It’s a really cool project. If I’m feeling blocked, it’s a great way to get out of my own head and think about something different. I love constraints like that. If someone says “just write about anything”, that’s a really hard assignment. But if someone says, “write about Frankenstein”, you aren’t focusing on yourself so much and it frees you up. Plus, the fact that it happens every month takes the pressure off. If one song isn’t a hit, there is always next month. Is “A Bad Feeling about Anna Karenia” based on a book from the club? No, I’ve been writing songs about books for a long time. “A bad feeling..” is one of them.
How did you and Matt start playing together?
When we first starting dating and he told me he was a trumpet player, I thought that was pretty cool, but it didn’t occur to me that I’d be able to use his crazy skills for my own gain. But I totally did! Having him play on old songs breathes new life into them. And when I write new songs now I’m often thinking about what a trumpet might do in them. It’s a pretty lucky position to be in. It’s hard to imagine some songs without the trumpet. Yeah it’s true.
Is it easy to be a couple and play together?
Actually it is. We really like travelling together so touring is a great excuse to do that and make a living at the same time. Plus, I love having him on stage with me. It makes the whole evening more well-rounded, I think. And now he’s been writing more of his own songs, so I’m hoping that we’ll incorporate more of them into the set with me just singing backup.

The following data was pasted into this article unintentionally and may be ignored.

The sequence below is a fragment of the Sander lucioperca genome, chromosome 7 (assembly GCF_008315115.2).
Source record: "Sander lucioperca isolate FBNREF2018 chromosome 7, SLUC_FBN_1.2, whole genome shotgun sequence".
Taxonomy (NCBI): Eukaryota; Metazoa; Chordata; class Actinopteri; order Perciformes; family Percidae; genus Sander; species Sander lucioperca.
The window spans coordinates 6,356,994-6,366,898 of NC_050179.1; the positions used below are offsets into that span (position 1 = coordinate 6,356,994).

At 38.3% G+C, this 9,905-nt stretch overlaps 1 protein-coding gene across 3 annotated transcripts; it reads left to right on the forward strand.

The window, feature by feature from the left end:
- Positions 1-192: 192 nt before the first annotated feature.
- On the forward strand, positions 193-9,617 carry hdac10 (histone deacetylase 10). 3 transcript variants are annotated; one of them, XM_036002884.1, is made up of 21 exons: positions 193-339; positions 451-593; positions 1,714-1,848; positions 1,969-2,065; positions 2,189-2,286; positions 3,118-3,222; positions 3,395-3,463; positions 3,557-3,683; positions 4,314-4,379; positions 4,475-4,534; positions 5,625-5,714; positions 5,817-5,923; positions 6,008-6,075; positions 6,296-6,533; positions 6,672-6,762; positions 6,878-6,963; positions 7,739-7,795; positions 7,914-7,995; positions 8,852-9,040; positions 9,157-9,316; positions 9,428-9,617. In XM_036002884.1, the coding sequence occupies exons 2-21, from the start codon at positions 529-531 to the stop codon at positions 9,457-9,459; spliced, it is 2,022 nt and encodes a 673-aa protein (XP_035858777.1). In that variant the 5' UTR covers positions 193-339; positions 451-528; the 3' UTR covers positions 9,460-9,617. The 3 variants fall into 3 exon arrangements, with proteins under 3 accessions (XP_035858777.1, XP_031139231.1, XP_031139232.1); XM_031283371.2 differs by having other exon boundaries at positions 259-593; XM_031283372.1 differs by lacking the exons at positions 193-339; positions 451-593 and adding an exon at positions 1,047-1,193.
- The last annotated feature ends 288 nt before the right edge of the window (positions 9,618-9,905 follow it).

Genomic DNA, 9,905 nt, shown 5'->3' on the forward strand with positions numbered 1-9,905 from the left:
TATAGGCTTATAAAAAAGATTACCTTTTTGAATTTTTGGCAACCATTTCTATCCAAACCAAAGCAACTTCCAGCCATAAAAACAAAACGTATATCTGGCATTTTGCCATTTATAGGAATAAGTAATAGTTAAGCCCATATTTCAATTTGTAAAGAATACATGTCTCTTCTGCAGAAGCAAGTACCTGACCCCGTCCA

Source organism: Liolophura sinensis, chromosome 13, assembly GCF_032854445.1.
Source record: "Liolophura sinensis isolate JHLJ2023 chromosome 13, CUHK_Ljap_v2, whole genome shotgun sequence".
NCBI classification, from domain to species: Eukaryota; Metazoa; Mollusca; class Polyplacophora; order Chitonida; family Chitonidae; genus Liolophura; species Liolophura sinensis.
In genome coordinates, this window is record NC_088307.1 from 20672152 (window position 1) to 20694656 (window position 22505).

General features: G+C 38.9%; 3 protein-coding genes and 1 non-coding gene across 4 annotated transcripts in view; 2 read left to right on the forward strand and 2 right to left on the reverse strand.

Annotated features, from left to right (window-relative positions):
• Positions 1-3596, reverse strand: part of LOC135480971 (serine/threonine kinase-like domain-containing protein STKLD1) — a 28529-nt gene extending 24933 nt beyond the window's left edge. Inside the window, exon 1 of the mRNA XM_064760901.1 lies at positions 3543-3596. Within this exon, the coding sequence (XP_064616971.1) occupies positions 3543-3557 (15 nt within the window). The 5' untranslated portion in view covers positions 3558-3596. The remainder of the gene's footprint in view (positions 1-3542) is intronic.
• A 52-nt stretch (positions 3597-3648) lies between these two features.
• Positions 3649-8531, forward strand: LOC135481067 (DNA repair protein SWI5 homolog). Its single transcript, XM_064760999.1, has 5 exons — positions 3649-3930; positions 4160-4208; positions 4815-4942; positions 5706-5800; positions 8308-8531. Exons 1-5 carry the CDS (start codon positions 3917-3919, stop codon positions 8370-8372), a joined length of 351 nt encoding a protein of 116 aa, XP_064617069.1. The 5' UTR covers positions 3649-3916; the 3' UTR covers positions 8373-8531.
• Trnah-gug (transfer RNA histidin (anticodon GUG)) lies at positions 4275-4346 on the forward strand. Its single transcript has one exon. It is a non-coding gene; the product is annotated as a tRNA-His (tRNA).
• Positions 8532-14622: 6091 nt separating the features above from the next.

Some of your songs are very personal. Do you find it easy to reveal so much about yourself?
You know, a lot of the songs that people think are autobiographical are actually not. A lot of songs exist more just because I thought of a joke or a line that I liked and wrote the song around that, rather than trying to write about a specific experience. Like “Disaster”, for instance, is not about one particular boy- it was more an exercise in word-play. But I certainly had done my research for that one over the years. So there’s always some truth in every song, I guess.
When I first started playing, I swore I would never write about my feelings and be one of those girls who are bearing their souls on stage- I mean, don’t get me wrong, some of my favorite songs in the world are just that- Erin Regan, Deb Talen…I love some mooshy girls. But I think I was afraid that if I did it poorly, I would just be a cliche. I’ve totally loosened up about that rule, though. I think I’ve become a better songwriter than I was then and so I feel more confident that I’ll be able write about “my feelings” in a way that won’t be sentimental and boring. At least, I hope so.
In 2010 you played at Fusion. How did that come about?
There was this nice guy named Peter. He approached us and asked if we wanted to play at this festival. I had never heard of it and we were supposed to be back in New York when it was happening. But then my friend Sibsi (Sebastian Hoffman) just happened to mention this great festival Fusion, and I thought, “Wait. I just got invited to that!” So we changed our plans and went. It was awesome. Fusion is the greatest. It’s like total anarchy but organized by Germans, so it feels super free but also super well-planned and you don’t have the usual issues that you find at most festivals, like hassle with security and all that kind of silliness.They took such good care of us and we saw so much other awesome music. It was really magical.
Go see Phoebe Kreutz perform live on the 7th of June in Multilayer Laden. She will be accompanied by Matt Colbourn on trumpet with support from Donna Stolz.
For more info on Phoebe visit her website at www.phoebekreutz.com.
Photos and Interview: Olga Baczynska